running a $( strace echo -e "\a" ), I find a disgustingly large number of system calls.... I am about ready to write a C program to get around this garbage. Yep, I did:
    Code:
    #include <unistd.h>
    int main(void) {
            write( STDOUT_FILENO, "\a", 1 );
    }
    OK. It beeps, still, and this program knows nothing about X *at all* nor any internal shell settings or processes. Guaranteed. All it knows is the IO stream.

    And this is what a system trace of the program looks like.

    strace ./a.out
    execve("./a.out", ["./a.out"], [/* 45 vars */]) = 0
    brk(0) = 0x804a000
    mmap2(NULL, 4096, PROT_READ|PROT_WRITE, MAP_PRIVATE|MAP_ANONYMOUS, -1, 0) = 0xb7739000
    access("/etc/ld.so.preload", R_OK) = -1 ENOENT (No such file or directory)
    open("/etc/ld.so.cache", O_RDONLY) = 3
    fstat64(3, {st_mode=S_IFREG|0644, st_size=97729, ...}) = 0
    mmap2(NULL, 97729, PROT_READ, MAP_PRIVATE, 3, 0) = 0xb7721000
    close(3) = 0
    open("/lib/libc.so.6", O_RDONLY) = 3
    read(3, "\177ELF\1\1\1\0\0\0\0\0\0\0\0\0\3\0\3\0\1\0\0\0\3 40l\1"..., 512) = 512
    fstat64(3, {st_mode=S_IFREG|0755, st_size=1649149, ...}) = 0
    mmap2(NULL, 1452296, PROT_READ|PROT_EXEC, MAP_PRIVATE|MAP_DENYWRITE, 3, 0) = 0xb75be000
    mprotect(0xb771a000, 4096, PROT_NONE) = 0
    mmap2(0xb771b000, 12288, PROT_READ|PROT_WRITE, MAP_PRIVATE|MAP_FIXED|MAP_DENYWRITE, 3, 0x15c) = 0xb771b000
    mmap2(0xb771e000, 10504, PROT_READ|PROT_WRITE, MAP_PRIVATE|MAP_FIXED|MAP_ANONYMOUS, -1, 0) = 0xb771e000
    close(3) = 0
    mmap2(NULL, 4096, PROT_READ|PROT_WRITE, MAP_PRIVATE|MAP_ANONYMOUS, -1, 0) = 0xb75bd000
    set_thread_area({entry_number:-1 -> 6, base_addr:0xb75bd6c0, limit:1048575, seg_32bit:1, contents:0, read_exec_only:0, limit_in_pages:1, seg_not_present:0, useable:1}) = 0
    mprotect(0xb771b000, 8192, PROT_READ) = 0
    mprotect(0xb7758000, 4096, PROT_READ) = 0
    munmap(0xb7721000, 97729) = 0
    write(1, "\7", 1) = 1
    exit_group(1) = ?
    Process 5032 detached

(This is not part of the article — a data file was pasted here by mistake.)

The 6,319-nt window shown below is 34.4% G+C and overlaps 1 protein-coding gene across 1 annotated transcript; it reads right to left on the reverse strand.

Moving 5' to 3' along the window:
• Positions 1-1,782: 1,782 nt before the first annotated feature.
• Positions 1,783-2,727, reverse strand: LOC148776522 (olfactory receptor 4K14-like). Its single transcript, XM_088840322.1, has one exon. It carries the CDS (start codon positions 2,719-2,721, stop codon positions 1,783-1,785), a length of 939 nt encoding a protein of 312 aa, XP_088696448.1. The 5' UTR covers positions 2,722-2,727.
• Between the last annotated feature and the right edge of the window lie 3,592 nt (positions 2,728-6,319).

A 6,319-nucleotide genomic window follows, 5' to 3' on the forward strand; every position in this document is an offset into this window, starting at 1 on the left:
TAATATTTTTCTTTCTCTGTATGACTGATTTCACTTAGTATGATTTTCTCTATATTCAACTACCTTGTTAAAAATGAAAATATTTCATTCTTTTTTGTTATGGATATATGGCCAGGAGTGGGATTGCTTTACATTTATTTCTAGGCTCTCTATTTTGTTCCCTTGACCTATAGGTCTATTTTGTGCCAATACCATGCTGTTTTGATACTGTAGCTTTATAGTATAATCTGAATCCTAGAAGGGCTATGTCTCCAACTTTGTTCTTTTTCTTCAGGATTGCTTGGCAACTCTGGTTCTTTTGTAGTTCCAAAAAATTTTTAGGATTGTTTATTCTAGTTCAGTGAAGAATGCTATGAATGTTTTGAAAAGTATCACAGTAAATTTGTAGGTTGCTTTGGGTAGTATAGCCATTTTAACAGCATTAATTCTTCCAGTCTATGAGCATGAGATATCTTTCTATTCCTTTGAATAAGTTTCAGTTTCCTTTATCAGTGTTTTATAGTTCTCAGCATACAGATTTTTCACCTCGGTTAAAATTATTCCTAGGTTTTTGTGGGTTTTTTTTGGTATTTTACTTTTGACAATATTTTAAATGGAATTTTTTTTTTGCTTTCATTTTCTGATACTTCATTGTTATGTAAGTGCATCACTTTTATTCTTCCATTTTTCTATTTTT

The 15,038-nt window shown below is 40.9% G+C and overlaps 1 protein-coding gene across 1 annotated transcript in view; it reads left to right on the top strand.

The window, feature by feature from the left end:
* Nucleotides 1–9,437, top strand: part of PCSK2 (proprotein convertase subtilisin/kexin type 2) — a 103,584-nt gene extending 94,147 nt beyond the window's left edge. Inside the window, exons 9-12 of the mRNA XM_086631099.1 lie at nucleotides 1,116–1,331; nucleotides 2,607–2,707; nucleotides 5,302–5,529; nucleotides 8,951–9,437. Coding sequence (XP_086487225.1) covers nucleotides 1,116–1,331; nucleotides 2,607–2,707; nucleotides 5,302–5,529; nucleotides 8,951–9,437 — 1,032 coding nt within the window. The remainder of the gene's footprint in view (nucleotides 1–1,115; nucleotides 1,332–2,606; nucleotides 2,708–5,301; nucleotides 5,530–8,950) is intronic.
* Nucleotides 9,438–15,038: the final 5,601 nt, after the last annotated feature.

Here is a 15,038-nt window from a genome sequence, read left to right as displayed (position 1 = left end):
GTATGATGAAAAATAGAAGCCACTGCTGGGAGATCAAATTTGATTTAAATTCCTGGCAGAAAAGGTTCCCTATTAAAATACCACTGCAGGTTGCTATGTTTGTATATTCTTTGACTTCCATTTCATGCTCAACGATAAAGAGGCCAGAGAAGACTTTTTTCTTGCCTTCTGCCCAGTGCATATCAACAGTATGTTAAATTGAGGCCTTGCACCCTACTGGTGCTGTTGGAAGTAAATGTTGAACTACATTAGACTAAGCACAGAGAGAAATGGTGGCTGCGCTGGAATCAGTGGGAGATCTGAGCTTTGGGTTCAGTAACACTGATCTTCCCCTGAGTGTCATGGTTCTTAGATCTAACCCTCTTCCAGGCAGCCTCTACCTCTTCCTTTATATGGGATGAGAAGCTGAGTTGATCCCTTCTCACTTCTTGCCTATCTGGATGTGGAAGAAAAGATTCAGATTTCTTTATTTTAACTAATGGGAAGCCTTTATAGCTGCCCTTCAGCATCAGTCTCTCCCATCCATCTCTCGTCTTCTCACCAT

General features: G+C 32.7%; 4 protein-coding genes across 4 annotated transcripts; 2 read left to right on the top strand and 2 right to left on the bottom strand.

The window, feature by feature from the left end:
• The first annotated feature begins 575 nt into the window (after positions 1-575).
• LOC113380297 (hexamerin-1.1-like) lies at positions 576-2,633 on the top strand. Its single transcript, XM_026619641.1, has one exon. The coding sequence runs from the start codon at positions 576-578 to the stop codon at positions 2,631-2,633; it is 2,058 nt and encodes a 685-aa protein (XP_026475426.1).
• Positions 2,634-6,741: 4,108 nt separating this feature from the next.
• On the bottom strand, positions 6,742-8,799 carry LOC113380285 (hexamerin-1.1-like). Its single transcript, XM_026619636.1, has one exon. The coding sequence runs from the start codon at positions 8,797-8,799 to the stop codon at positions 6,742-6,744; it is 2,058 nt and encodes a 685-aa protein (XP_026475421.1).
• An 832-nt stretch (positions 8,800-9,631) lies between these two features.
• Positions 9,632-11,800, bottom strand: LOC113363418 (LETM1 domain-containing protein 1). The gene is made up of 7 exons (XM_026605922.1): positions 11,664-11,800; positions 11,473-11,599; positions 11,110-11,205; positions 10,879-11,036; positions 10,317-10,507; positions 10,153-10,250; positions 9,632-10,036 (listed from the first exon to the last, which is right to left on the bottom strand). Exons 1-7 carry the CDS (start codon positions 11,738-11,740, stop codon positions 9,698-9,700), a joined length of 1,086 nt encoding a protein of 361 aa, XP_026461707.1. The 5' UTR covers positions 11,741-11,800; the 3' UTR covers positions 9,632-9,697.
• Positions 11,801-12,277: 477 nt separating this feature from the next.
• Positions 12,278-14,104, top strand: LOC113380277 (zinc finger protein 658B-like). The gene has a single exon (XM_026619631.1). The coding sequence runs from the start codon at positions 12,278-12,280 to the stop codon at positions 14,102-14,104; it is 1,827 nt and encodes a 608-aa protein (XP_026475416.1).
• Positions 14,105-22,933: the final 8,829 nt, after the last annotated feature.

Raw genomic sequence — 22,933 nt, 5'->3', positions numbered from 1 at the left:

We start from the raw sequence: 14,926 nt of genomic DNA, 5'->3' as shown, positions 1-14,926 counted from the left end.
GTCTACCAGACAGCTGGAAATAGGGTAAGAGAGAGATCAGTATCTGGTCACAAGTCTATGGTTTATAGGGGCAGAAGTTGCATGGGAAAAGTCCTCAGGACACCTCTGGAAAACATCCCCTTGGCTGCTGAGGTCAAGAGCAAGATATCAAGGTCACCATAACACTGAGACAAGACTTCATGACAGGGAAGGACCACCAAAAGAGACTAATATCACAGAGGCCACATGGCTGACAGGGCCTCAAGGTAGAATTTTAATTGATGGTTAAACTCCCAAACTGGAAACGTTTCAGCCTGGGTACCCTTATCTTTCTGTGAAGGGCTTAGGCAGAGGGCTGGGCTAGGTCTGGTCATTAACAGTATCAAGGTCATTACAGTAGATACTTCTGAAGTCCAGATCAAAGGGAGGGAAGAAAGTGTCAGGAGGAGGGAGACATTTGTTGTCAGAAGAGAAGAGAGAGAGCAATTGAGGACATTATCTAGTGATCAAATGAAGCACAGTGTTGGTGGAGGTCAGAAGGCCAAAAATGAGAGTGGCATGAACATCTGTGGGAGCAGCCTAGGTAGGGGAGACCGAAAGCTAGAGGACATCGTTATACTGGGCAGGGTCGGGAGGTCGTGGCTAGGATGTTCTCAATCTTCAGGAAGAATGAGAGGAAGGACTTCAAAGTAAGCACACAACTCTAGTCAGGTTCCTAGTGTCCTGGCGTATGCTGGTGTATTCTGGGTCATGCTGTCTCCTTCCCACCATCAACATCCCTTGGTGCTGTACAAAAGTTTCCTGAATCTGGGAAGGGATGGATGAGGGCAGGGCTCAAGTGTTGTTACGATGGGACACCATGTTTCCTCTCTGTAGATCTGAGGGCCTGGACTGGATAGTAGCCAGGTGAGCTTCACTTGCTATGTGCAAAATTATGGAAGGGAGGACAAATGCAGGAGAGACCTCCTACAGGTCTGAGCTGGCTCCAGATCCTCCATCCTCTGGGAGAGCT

The very last thing is code seven being written to *stdout* as expected. Since X does not process IO, but the shell *does* when it prints strings -- your problem *must* be with the shell IO and not X windows as a whole. (It is the specific program XTERM or it is your shell). The settings in X *ONLY* affect what sounds X windows generates, not programs run under X. Your desk manager is thus a separate configuration as well -- your problem is quite low level/basic.

    If I do: $( echo -e '\a' | cat - > /dev/null )
    There is no beep on my system, proving X11 isn't processing my stdout streams looking for a bell signal.
    If I do: $( echo -e '\a' > /dev/stderr ), I DO get a beep. (Try that one, stderr is often processed differently than stdout.)

    Now, to nail this down a bit: Running $( ps -axjf ) will print a program tree showing parent and child programs and ultimately which tty (virtual console) they belong to. Look for X windows, startx, init, etc. whatever you start it by.... and whichever tty it lists for you is the one needing to be checked for having trouble accessing the "Beep". I suspect that you start x windows from an /etc/init.rd script?

    If so, try exiting X windows (ctrl alt backspace) and see if THAT terminal is able to beep. If it isn't you know where the problem is. If you can't exit X that way, you can kill it from another virtual console (since you can get to one) and restart a simple session using startx from a console that does beep.